Last Friday a national consumer confidence survey by the University of Michigan showed the best reading in seven years. This survey comes out twice a month, and this reading was the preliminary report for the month of October.
This is a telephone survey of approximately 500 individuals throughout the country. There are 50 questions asked, which participants respond to regarding their own financial situation along with their sense of the economy. Questions are asked about both current conditions and future expectations.
What is noteworthy about the results of this report, is that in recent weeks there have been plenty of negative news stories throughout the world. We have been inundated with news regarding the Ebola outbreak. The situation in the Middle East remains precarious. Finally, the stock market overthe past two weeks has seen its most volatility in three years.
While we are aware of recent negatives, there have also been some positive developments to account for this improvement in consumer confidence. The most significant has been the decline in the price of gasoline. Since a majority of people drive, this is something that we are definitely aware of.
The other positive has been the gradual improvement in the labor markets. While the job situation is still far from healthy, especially in Los Angeles County, we are seeing improvement. Last week’s new jobless claims number was at its lowest in 14 years, indicating that layoffs are diminishing.
The actual number that was reported for consumer confidence last Friday was 86. To put that in perspective, this number has averaged about 90 over the past 50 years, with a low reading in the 50s and a high of just more than 110. In essence consumers are feeling more confident compared to recent times, though on a historical basis confidence is approaching an average reading.
It should also be noted that there are other surveys of consumer confidence besides the University of Michigan one. The Conference Board is another well recognized one. We sometimes see one survey reporting an increase and another one showing a decrease for the same month. However, as with most pieces of economic data it is best to look at a trend of several months, and there has been improvement recently.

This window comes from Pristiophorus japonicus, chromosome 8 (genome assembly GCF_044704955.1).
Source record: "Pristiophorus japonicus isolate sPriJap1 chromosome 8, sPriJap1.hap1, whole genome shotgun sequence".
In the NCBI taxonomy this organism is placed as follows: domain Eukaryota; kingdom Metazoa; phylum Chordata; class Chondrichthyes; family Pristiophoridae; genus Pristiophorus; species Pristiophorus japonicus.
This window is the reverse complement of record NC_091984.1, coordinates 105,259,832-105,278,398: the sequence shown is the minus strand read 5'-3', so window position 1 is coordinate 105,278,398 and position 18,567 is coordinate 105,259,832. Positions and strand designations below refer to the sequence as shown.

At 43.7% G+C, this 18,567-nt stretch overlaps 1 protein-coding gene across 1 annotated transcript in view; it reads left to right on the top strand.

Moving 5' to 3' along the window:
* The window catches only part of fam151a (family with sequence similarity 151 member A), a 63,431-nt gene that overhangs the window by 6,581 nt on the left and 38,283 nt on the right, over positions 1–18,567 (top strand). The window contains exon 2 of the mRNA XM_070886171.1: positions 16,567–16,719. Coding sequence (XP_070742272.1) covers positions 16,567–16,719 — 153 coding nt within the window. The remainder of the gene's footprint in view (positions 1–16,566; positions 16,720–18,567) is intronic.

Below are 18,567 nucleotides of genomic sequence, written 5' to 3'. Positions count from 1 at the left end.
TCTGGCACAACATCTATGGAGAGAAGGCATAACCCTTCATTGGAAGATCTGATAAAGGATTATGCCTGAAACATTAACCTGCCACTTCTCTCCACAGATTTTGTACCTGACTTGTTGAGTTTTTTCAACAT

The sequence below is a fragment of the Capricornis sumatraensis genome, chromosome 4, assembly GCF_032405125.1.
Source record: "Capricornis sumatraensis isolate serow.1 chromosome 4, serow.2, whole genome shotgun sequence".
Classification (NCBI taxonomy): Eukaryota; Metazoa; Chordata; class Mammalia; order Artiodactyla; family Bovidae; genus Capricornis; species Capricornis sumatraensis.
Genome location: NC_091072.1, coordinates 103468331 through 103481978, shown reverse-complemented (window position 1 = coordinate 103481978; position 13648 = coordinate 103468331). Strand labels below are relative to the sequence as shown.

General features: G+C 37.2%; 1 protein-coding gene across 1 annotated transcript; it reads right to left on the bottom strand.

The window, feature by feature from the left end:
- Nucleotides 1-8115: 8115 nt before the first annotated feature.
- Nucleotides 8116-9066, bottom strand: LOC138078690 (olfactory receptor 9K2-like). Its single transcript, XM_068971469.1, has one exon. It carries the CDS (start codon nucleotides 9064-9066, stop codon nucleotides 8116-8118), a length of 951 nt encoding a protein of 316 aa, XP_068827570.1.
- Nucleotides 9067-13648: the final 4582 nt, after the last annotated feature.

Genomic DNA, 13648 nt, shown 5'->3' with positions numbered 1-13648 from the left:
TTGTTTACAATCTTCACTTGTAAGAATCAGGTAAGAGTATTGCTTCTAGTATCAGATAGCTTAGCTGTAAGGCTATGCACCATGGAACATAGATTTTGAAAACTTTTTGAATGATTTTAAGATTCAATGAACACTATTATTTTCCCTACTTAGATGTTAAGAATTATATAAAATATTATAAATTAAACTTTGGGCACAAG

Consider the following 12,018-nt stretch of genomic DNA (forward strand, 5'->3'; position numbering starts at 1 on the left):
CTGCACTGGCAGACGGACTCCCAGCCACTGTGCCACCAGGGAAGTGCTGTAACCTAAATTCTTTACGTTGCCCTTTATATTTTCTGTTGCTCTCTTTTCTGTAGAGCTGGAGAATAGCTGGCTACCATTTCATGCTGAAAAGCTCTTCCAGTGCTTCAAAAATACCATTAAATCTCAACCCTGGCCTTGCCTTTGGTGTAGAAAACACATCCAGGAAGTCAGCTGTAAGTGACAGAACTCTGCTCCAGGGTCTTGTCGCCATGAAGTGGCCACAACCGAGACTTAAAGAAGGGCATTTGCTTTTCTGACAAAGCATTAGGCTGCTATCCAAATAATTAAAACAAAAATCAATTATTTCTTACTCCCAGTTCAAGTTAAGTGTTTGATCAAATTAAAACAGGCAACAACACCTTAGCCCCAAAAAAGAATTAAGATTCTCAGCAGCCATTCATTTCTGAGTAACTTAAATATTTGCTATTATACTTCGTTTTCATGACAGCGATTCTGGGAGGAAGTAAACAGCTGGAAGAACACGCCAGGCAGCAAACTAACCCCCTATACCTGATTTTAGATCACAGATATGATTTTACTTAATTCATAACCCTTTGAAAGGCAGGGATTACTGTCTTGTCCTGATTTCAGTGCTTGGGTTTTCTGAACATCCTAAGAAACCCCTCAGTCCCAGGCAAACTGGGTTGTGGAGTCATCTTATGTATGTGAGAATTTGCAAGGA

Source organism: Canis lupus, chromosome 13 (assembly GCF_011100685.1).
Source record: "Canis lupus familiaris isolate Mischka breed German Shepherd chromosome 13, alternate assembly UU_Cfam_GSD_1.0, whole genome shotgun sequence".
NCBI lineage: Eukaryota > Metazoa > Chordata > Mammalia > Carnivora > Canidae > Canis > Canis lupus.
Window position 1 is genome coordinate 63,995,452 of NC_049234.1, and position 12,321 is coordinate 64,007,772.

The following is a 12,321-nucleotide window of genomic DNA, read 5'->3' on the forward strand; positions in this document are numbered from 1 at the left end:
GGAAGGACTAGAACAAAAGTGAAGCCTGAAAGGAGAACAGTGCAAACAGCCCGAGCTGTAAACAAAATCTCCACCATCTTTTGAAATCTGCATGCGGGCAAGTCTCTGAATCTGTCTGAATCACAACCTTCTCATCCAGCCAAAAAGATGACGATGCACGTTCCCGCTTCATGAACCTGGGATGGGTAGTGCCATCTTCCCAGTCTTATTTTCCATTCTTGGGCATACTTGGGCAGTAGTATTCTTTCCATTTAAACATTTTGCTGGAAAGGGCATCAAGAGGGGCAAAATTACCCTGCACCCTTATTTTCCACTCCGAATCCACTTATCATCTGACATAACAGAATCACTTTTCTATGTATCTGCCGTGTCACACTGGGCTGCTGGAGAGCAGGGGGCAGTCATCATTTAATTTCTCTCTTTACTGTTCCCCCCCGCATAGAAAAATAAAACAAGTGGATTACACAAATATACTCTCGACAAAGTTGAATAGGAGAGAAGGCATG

There are some who may not give too much weight to a survey. The feeling being that people can say anything, as it is ultimately what they do that counts. However, what is most important for a survey is the direction of change. If the number is increasing, then there is generally a strong indication that the actual sales figures will be improving.
I think we are all aware that there are plenty of negative events going on. The fact that consumers are feeling a little better must imply that these problems may not be all that bad, or there are enough positives going on to offset the bad events.
The fact that consumer confidence held up during this recent market correction would imply that we should not be looking at a major stock market downturn. Of course things can change, and eventually there will be some event that causes consumer confidence to deteriorate. However, at least for the near term, we should expect to see somewhat better news on the economy.
For now with consumer confidence improving this would imply better sales for retailers. With the all-important Christmas selling season approaching, a more confident consumer should help to boost sales. With the consumer accounting for about two-thirds of the economy, expectations will be for a decent fourth quarter of the year.
Allen Wisniewski has been involved in finance for more than two decades. He lives in Culver City with his family.